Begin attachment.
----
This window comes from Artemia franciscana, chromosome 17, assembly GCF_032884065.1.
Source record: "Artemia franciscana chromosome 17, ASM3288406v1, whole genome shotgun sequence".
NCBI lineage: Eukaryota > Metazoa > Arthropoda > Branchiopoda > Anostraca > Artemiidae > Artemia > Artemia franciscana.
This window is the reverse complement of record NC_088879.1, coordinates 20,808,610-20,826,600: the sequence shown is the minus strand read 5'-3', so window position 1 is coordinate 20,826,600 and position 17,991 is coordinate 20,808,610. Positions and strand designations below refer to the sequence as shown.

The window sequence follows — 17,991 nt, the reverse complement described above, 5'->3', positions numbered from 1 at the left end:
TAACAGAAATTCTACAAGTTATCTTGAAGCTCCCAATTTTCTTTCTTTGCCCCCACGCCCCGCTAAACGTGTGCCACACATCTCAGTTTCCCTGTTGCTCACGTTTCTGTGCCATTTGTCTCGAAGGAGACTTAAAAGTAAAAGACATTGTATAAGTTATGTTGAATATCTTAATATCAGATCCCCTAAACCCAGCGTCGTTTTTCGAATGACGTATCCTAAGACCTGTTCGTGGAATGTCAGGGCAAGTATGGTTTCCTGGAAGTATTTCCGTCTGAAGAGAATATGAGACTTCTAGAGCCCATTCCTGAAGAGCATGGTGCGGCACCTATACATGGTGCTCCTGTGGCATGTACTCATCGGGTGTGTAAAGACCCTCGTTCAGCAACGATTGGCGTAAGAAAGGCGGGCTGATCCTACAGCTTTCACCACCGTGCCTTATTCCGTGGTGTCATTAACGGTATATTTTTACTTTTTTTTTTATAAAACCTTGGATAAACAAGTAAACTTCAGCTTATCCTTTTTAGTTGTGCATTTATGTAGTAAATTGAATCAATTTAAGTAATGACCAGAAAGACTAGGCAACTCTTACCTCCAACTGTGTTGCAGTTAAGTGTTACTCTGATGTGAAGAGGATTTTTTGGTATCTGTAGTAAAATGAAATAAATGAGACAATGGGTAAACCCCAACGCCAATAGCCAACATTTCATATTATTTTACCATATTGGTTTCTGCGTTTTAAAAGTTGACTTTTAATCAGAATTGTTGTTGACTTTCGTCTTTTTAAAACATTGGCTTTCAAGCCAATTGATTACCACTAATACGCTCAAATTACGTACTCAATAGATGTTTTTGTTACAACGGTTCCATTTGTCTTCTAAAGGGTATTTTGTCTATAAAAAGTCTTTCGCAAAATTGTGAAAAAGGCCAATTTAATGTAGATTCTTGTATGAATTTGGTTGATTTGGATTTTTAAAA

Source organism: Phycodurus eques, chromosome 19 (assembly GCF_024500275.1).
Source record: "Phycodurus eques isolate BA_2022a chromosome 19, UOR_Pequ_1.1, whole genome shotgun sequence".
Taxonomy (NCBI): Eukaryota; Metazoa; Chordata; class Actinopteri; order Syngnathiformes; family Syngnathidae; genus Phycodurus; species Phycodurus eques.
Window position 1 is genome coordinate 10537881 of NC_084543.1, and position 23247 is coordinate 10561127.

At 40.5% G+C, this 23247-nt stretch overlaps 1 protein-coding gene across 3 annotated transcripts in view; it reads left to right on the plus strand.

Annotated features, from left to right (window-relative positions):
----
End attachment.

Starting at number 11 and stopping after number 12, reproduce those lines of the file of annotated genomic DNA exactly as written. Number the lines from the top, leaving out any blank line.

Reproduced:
At 40.5% G+C, this 23247-nt stretch overlaps 1 protein-coding gene across 3 annotated transcripts in view; it reads left to right on the plus strand.

Annotated features, from left to right (window-relative positions):